The Amps ripped off New Model Army

I was listening to my music library randomly today and heard a song from a band called “The Amps” that I’ve never listened to and it sounded so familiar I thought it was a cover version.

In 1989, New Model Army released “Inheritance” and it starts like this:

https://troyandgay.com/uploads/2010/01/Inheritance.mov

10 years later, in 1999, The Amps (formed by Kim Deal of the Pixies and The Breeders) released “Hoverin” and it starts like this:

https://troyandgay.com/uploads/2010/01/Hoverin.mov

That’s a blatant rip-off, in my opinion.

2 thoughts on “The Amps ripped off New Model Army

  1. Picasso never said that, although it’s often attributed to him. This explains it: http://nancyprager.wordpress.com/2007/05/08/good-poets-borrow-great-poets-steal/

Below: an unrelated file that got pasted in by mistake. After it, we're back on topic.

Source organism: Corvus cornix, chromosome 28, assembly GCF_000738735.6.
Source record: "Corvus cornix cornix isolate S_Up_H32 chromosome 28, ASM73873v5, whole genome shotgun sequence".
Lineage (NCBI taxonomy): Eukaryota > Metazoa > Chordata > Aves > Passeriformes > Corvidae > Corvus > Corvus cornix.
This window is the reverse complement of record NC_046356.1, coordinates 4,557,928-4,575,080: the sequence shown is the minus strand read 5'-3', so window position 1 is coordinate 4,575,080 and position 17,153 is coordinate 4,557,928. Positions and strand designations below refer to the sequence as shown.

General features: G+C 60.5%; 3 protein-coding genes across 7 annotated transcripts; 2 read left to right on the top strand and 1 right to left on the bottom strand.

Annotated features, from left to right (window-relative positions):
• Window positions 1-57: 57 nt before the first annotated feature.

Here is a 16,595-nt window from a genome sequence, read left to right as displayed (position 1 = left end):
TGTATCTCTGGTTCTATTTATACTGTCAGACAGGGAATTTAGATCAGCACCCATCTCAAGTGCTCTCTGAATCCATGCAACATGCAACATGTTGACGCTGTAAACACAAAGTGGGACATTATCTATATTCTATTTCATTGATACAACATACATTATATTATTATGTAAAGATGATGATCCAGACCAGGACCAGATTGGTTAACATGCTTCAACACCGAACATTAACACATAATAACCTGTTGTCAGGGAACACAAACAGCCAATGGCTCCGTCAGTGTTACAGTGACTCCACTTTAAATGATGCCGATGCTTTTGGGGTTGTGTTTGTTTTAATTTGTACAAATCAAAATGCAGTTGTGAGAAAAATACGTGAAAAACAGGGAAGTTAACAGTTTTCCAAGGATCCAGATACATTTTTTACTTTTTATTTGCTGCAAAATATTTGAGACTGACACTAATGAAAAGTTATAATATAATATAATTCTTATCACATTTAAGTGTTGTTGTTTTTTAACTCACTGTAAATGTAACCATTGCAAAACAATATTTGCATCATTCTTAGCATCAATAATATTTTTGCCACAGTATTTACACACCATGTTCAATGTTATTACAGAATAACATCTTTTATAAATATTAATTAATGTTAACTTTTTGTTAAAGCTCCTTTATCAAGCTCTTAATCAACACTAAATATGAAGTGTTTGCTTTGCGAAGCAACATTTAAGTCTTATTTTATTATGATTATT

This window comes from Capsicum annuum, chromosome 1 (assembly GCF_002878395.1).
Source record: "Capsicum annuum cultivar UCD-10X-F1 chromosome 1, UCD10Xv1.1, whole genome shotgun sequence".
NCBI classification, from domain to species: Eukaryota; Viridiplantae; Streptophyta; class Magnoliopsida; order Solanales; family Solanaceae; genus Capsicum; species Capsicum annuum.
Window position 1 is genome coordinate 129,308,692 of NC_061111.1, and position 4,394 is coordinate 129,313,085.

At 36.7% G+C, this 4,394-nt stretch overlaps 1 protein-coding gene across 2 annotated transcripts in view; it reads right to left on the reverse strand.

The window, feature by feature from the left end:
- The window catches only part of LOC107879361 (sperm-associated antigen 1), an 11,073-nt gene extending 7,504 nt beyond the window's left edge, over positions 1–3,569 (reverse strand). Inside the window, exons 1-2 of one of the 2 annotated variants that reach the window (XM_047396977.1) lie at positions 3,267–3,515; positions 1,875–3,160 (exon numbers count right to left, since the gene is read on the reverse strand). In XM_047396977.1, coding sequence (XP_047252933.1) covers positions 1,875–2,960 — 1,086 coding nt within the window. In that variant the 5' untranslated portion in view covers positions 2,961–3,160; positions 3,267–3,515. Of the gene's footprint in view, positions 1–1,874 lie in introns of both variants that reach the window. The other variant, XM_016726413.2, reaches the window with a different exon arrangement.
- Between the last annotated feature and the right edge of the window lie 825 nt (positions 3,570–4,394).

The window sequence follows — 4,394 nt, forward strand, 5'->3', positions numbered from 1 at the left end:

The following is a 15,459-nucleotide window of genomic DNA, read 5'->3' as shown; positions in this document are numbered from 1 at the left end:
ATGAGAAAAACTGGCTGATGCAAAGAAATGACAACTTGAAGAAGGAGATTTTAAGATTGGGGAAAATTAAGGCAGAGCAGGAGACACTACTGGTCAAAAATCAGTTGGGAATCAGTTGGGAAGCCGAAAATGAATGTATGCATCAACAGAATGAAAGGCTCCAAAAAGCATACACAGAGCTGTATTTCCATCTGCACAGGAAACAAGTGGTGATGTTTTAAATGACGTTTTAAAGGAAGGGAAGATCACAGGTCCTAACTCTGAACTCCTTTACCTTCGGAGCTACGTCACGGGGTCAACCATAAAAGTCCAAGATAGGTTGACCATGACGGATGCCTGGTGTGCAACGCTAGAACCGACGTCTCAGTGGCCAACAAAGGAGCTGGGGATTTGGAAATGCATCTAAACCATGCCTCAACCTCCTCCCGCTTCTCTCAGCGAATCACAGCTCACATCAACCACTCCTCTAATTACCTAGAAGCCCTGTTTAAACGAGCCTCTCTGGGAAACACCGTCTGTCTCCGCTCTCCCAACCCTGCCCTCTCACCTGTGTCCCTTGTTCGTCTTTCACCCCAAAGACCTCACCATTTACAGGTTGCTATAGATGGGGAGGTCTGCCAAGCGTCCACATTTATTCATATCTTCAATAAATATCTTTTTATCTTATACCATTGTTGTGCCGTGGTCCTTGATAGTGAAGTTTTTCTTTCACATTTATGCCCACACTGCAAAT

It came from a paraphrasing of something T.S. Eliot said about poets:

    “One of the surest tests [of the superiority or inferiority of a poet] is the way in which a poet borrows. Immature poets imitate; mature poets steal; bad poets deface what they take, and good poets make it into something better, or at least something different. The good poet welds his theft into a whole of feeling which is unique, utterly different than that from which it is torn; the bad poet throws it into something which has no cohesion. A good poet will usually borrow from authors remote in time, or alien in language, or diverse in interest.”

    That doesn’t at all say that great poets/artists steal. They’re influenced, of course, but they should always change/improve it.

    The Amps stole it and made it worse.

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